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When it comes to mourning and how others can best help us, there’s no one right way. Every person and every loss is unique. The people we grieve the loss of – as well as the circumstances of the loss – are also one-of-a-kind. After a significant loss, what we think and feel inside, in what ways we’re able to express those thoughts and feelings, and how we feel supported by others vary from person to person and loss to loss.

Yet, in his landmark 1995 book The Five Love Languages, author Dr. Gary Chapman introduced us to the idea that human beings feel cared for by others in five primary ways:

  1. Receiving gifts
  2. Spending quality time together
  3. Hearing words of affirmation
  4. Being the beneficiary of acts of service
  5. Experiencing physical touch

According to Dr. Chapman, each of us “speaks” one of the five love languages. In other words, we feel most loved when we experience the language best suited to our unique personalities and ways of being in the world. We might also respond  to a second or third love language, but we always prefer our primary love language.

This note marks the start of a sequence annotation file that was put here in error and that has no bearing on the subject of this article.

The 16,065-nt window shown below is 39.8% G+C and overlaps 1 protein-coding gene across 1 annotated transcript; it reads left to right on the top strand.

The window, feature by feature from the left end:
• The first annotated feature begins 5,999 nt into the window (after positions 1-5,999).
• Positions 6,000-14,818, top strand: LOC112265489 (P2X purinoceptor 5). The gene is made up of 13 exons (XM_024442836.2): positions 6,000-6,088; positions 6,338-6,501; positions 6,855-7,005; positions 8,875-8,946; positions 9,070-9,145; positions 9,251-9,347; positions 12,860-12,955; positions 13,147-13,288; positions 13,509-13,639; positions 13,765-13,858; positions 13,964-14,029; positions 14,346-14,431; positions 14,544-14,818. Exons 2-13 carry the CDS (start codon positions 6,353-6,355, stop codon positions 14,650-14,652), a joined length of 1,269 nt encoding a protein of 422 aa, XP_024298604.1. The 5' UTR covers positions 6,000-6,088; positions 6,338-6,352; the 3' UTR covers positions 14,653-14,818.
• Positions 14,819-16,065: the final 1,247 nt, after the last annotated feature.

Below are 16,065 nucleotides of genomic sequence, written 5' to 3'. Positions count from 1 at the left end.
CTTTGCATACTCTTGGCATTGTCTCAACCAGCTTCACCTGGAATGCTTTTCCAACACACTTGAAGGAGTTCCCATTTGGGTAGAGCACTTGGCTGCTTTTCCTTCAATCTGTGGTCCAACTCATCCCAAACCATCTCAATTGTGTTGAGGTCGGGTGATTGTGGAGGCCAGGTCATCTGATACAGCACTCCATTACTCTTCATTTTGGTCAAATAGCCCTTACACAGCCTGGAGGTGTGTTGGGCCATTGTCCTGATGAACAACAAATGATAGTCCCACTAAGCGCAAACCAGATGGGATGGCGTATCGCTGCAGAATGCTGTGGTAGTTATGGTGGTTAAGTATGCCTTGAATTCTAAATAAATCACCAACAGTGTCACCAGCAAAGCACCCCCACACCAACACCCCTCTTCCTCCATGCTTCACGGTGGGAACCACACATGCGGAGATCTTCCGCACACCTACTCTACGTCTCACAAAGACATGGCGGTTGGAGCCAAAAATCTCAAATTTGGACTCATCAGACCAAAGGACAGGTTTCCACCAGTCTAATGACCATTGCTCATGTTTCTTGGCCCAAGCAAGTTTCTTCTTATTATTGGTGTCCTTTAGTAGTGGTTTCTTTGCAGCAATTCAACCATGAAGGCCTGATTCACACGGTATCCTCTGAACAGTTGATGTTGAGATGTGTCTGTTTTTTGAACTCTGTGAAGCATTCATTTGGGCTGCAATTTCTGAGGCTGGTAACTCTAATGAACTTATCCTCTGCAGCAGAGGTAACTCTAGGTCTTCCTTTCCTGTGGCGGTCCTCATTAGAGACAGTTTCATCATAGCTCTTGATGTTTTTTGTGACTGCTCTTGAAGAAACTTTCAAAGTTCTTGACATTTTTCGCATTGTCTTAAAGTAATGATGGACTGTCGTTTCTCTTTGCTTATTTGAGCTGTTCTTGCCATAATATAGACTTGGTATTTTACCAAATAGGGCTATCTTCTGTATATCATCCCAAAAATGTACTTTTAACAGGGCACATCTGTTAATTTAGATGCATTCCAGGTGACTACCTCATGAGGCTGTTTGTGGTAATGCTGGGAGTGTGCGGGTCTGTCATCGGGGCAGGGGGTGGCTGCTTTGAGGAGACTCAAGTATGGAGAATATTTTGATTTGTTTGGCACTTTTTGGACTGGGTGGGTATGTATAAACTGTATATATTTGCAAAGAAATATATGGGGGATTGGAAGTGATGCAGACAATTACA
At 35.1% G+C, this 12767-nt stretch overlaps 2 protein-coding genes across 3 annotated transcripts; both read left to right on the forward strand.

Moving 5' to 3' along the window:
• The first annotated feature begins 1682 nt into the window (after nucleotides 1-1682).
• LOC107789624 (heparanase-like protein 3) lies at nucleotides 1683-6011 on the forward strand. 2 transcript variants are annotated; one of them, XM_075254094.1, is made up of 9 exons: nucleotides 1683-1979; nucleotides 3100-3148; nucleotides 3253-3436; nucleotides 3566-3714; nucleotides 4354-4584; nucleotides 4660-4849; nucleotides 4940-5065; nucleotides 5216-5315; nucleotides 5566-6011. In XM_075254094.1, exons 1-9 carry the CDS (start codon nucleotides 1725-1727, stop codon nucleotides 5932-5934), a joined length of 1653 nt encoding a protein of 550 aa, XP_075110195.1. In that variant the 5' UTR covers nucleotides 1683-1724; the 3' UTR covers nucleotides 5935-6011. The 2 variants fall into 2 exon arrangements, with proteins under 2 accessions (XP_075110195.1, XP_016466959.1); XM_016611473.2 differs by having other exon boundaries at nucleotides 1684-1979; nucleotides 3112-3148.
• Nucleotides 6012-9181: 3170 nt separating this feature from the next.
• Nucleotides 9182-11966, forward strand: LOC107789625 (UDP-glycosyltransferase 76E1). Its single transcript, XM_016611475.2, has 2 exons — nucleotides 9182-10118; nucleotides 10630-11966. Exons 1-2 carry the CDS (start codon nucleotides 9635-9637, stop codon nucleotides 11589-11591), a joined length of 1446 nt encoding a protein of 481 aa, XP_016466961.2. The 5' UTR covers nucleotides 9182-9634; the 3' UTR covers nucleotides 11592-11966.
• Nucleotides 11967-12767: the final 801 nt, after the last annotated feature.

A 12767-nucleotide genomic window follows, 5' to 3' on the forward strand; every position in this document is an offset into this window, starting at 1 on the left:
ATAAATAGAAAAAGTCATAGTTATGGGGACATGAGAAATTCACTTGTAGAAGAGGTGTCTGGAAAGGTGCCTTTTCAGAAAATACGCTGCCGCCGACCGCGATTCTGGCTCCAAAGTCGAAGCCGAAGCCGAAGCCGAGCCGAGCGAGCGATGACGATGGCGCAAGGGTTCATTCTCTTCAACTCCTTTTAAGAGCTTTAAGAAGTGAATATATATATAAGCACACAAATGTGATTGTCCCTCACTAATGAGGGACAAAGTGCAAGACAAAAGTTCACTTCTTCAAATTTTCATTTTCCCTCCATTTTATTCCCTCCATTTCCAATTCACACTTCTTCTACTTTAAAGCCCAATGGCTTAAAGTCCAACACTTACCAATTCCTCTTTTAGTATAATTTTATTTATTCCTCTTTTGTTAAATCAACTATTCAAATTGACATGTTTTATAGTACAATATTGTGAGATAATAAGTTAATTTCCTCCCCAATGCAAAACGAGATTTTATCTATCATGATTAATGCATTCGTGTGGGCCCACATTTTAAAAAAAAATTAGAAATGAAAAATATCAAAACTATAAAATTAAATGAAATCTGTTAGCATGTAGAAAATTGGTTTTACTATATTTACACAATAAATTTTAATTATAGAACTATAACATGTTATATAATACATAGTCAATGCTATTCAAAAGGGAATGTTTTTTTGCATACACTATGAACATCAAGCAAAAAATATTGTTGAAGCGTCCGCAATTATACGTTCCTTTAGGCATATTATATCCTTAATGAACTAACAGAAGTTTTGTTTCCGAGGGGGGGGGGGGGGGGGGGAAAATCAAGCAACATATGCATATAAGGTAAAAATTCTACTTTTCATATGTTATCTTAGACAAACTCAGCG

In reviewing Dr. Chapman’s love languages recently, I realized that grouping the various helping techniques in this way could help mourners understand and recognize which forms of support and communication might be most effective for them.

I invite you to consider the following five ways of being supported in your grief. Which love language helps you the most?

1. Receiving gifts

In Dr. Chapman’s body of work, gifts of love are actual gifts – tangible, visible objects that we give to someone we care about as a means of expressing our affection and devotion. People whose primary love lan­guage is receiving gifts see presents as physical symbols of others’ love and thoughtfulness.

Do you enjoy getting presents? Are you someone who displays gift items in your home and feels a burst of love and support each time you see them? If so, receiving gifts might be your love language.